Polycystic Ovary Syndrome


The ovaries are a pair of glands that lie on either side of the uterus (womb). Each ovary is about the size of a large marble. The ovaries make ova (eggs) and various hormones. Hormones are chemicals that are made in one part of the body, pass into the bloodstream, and have an effect on other parts of the body.

Ovulation normally occurs once a month when you release an ovum (egg) into a Fallopian tube which lead into the uterus (womb). Before an ovum is released at ovulation, it develops within a little swelling of the ovary called a follicle (like a tiny cyst). Each month several follicles start to develop, but normally just one fully develops and goes on to ovulate.

Polycystic ovary syndrome (PCOS), formerly known as the Stein-Leventhal syndrome, is a condition where at least two of the following occur, and often all three:

  • At least 12 follicles (tiny cysts) develop in your ovaries. (Polycystic means many cysts.)
  • The balance of hormones that you make in the ovaries is altered.
  • You do not ovulate each month. Some women do not ovulate at all.
What causes polycystic ovary syndrome?

The exact cause is not totally clear. Several factors probably play a part. These include:

  • Insulin
  • Women with PCOS have what is called insulin resistance. This means that cells in the body are resistant to the effect of a normal level of insulin. Increased insulin also contributes towards weight gain.
  • Luteinising hormone (LH)
  • This hormone is made in the pituitary gland. It stimulates the ovaries to ovulate and works alongside insulin to promote testosterone production. A high level of LH is found in about 4 in 10 women with PCOS.
  • Hereditary factors
  • PCOS is not strictly inherited from parents to children, but it may run in some families.
  • Weight
  • Being overweight or obese is not the underlying cause of PCOS. However, if you are overweight or obese, excess fat can make insulin resistance worse. This may then cause the level of insulin to rise even further. High levels of insulin can contribute to further weight gain producing a 'vicious cycle'. Losing weight, although difficult, can help break this cycle.
What are the symptoms and problems of polycystic ovary syndrome?

Symptoms that occur if you do not ovulate

  • You may have irregular or light periods, or no periods at all.
  • Fertility problems

Symptoms that can occur if you make too much testosterone (male hormone)

  • Excess hair growth.
  • Acne.
  • Thinning of scalp hair.

Other symptoms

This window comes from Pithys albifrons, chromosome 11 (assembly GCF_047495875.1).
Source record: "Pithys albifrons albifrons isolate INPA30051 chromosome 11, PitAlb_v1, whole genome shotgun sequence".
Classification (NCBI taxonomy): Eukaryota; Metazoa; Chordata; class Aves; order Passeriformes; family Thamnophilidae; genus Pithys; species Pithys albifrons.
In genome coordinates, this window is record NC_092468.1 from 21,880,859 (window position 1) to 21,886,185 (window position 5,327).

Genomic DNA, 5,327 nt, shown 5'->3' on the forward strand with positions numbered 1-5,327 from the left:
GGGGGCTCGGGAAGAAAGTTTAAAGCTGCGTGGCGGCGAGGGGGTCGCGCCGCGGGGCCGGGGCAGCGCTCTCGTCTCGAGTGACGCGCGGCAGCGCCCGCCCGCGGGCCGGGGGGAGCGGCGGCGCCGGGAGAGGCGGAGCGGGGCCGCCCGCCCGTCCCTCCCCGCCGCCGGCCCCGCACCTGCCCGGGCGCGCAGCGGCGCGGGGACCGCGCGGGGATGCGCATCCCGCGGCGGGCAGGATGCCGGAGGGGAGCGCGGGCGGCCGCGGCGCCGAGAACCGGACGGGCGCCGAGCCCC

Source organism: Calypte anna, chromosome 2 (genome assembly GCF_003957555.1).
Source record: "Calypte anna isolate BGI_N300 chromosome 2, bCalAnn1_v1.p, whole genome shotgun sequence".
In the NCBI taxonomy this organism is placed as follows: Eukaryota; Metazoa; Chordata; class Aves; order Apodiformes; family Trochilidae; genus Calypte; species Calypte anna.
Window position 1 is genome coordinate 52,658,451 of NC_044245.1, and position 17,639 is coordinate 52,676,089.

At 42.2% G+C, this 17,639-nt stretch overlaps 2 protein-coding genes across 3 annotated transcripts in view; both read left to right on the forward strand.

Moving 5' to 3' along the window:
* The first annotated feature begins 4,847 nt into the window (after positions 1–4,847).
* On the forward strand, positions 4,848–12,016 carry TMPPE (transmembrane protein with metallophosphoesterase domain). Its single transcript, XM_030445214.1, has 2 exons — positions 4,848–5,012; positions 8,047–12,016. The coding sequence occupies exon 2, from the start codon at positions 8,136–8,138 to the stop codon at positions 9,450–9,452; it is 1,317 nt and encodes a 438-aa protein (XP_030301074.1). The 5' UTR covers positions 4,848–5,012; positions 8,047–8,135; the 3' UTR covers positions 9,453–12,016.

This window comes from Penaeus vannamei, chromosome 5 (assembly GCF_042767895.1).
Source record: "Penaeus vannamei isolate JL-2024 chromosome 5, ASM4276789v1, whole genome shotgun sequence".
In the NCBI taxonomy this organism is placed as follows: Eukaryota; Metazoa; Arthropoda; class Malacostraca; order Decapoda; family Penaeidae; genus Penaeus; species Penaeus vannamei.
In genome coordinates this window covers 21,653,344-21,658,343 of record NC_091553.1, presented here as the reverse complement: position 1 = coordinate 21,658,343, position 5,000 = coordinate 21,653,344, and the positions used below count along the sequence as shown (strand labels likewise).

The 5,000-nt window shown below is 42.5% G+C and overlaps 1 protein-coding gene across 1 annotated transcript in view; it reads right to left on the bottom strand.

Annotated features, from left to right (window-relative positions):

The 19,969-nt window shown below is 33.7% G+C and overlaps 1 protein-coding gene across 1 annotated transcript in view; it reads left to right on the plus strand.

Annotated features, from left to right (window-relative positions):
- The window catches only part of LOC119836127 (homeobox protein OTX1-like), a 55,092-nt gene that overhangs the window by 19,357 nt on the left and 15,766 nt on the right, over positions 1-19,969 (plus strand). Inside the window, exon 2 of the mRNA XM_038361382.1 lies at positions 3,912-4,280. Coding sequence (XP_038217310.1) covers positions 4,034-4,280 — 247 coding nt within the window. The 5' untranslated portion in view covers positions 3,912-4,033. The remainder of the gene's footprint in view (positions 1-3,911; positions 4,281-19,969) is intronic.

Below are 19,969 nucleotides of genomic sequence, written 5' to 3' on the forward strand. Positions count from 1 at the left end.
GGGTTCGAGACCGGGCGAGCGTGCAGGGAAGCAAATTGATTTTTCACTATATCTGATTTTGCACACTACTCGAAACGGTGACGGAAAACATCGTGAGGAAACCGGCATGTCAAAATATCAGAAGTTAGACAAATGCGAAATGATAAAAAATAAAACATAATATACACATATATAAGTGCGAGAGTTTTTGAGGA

• Weight gain.
  • Depression or poor self-esteem.

Possible long-term problems of polycystic ovary syndrome

If you have PCOS, over time you have an increased risk of developing type 2 diabetes, diabetes in pregnancy, a high cholesterol level, and possibly high blood pressure.

If you have no periods, or very infrequent periods, you may have a higher than average risk of developing cancer of the uterus (womb).

Are any tests needed?
  • Blood tests may be taken to measure certain hormones. For example, a test to measure testosterone and LH which tend to be high in women with PCOS.
  • An ultrasound scan of the ovaries may be advised.
  • An annual screening test for diabetes or prediabetes (impaired glucose tolerance).
What is the treatment for polycystic ovary syndrome?
  1. There is no cure for PCOS.
  2. You should aim to lose weight if you are overweight
  3. Treating hair growth
  4. A cream called eflornithine may be prescribed to rub on affected areas of skin. It works by counteracting an enzyme (chemical) involved in making hair in the skin. Some research trials suggest that it can reduce unwanted hair growth, although this effect quickly wears off after stopping treatment.
  5. Cyproterone acetate is an antitestosterone drug.
  6. The combined contraceptive pill YasminŽ (a combination of ethinylestradiol and drospirenone) has been shown to help.
Treating acne

The treatments used for acne in women with PCOS are no different to the usual treatments for acne.

Treating period problems

Therefore, some women with PCOS are advised to take the contraceptive pill as it causes regular withdrawal bleeds similar to periods. If this is not suitable, another option is to take progestogen hormone for several days every month which will cause a monthly bleed like a period. Sometimes, an intrauterine system (IUS), which releases small amounts of progesterone into the womb preventing a build-up of the lining, can be used.

Fertility issues

If you do not ovulate but want to become pregnant, then fertility treatments may be recommended by a specialist and have a good chance of success. If you are obese or overweight then losing weight is advised in addition to other fertility treatments.

Metformin and other insulin-sensitising drugs

Metformin is a drug that is commonly used to treat people with type 2 diabetes. It makes the body's cells more sensitive to insulin. This may result in a decrease in the blood level of insulin which may help to counteract the underlying cause of PCOS.

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